As for middle of the night, obviously he "can" sleep through the night. I personally, do not believe in cry it out. I think it breaks trust. But, I do believe in teaching skills. He needs to learn how to soothe himself. So, for one, during the day for his naps, hand him his paci instead of putting it in. Let him do it. Let him learn how to hold it and use it. Two, maybe get him a lovie or small blankey, something to hold onto and rub between his fingers. It's very soothing for many babies. You're teaching him to use other things besides you to soothe himself. You can offer it to him when he cries during the day too. So, when he cries at night, listen first. If he's really wailing, go in rub him, tell him he's just tired, try not to make eye contact because you want to send the message that this isn't social hour. But, soothe him. As soon as he stops crying, leave the room. Just keep doing that. But, hold off a little longer each time. If he's not wailing, and just fussing or talking to himself, don't go it. Let him try to work it out on his own, because that is basically what he's doing and by you not rushing in, you're saying okay give it a try, you can do it.

Anyhow, I hope that helps! Good luck!!



answers from New York on

I feel for you because I went through the same thing at the same age, and also didn't believe in letting him cry it out... but I came to the conclusion after a long, hard, sleepless battle that you have to - and it worked.

First make sure he's eating enough during the day - try increasing his intake either with solids or breastmilk, whatever you think is right. Also make sure it's not a teething issue... at this age that could also be waking him up although it doesn't sound like it.

He's old enough now to have you trained and know that's what he's doing, so you need to turn the tables and TEACH him to sleep. Make up your mind that bed time is bed time and he's supposed to be asleep at night. When he wakes up make sure nothing serious is going on and as long as there's not DON'T PICK HIM UP. You can sing to him, pat him, whatever it takes... but when it's time to sleep there's no fun and games and certainly no eating (unless you really think he's starving and then feed him more during the day).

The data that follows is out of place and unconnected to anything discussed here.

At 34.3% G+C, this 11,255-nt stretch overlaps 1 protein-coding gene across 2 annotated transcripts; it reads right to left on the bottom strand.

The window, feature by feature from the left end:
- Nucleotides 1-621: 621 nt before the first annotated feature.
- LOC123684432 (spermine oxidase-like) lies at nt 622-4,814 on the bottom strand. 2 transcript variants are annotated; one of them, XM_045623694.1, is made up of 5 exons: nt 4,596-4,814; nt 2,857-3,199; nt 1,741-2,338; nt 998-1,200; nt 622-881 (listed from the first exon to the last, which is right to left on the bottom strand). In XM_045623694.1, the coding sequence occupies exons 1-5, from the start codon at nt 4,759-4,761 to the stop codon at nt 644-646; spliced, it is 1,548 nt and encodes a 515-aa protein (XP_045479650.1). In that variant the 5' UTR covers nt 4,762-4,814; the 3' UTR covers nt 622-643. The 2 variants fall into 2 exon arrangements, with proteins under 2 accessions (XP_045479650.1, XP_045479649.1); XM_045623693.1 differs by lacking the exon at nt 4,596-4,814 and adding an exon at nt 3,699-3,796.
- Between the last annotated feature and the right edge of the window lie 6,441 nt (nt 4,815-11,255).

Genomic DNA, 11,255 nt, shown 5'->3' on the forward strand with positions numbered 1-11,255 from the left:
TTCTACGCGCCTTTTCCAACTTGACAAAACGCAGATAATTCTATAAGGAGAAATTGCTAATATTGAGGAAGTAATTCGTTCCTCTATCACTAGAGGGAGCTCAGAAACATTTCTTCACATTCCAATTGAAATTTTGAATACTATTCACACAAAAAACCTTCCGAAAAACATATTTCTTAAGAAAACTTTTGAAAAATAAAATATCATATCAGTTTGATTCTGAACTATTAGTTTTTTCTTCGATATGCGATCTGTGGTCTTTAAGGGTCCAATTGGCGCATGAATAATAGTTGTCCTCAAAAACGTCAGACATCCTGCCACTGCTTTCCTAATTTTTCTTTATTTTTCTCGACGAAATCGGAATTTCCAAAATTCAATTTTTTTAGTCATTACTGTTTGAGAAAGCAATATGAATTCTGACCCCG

It's hard. I had to stop even going in my son's room because when he saw me it made it even worse. It took a week and then he got the idea. He occassionally wakes up now, but we're all about business and it's not a big production anymore. I check on him, give him what he needs if necessary, and then leave the room quickly and he'll settle himself down within 20 minutes or so. Knock on wood!!!!!!!

Don't decrease his naps. Sleep makes sleep. If he gets overtired, he won't sleep more at night.

Good luck - this will pass, but you have to be tougher than you want to be. And when you feel bad for letting him cry, just think of the alternative - do you really think picking him up and nursing him is the best option? No. Nightime is for sleeping. He'll get the idea - trust me.



answers from Rochester on

Great that you are nursing your son! Breastmilk doesn't last very long in his system, though. He's growing, and using it up even faster.

Don't skip the naps.

When my son woke wanting to play, I would try to soothe him, but I would not play with him. The lights stay off, the music stays on, and I lay there surrounded by pillows so he wouldn't go far if I dozed off. I closed my eyes, and I let him see I was going to sleep. It wouldn't take long, he would roll around and get his bearings on a comfortable spot, and crash. I only whispered during this time, if I needed to say anything at all. I also hummed a lullaby, Brahms is his favorite, and would eventually be whispering it, and every other or every third note.

Side note, what was cute was that HE would whisper, too. My husband wants/ed no part of waking in the middle of the night, and so I was careful to either nurse him back to sleep or keep him quiet. So when my son decided to whisper back, it was hard not to laugh!

Good Luck,



answers from Syracuse on

Hi N., I had this problem too with my daughter who is almost 6 months. My son who's 19 months was a great sleeper at first but eventually we had to let him cry to help him learn to soothe himself. I have had fabulous results with Weissbluth's book "Healthy Sleep Habits, Happy Child." My daughter is very playful so here's what I learned and do, that works:

When she wakes up in the night, I first wait to see if she's really awake. 5 minutes or so. Then I go in to nurse her (she's sleeping in her own room in a crib now - this was her choice, I started it when she stopped sleeping well in our room at around 10 weeks). I don't look her in the eyes, I don't speak, I don't turn on any lights. If she stops nursing to catch my eye (this is so annoying because it's cute!), then I put a blanket over her head so she is enveloped and can get back into a sleep state. I let her nurse (no more than 10 minutes) while I sit in the rocker, and then I put her back down and leave.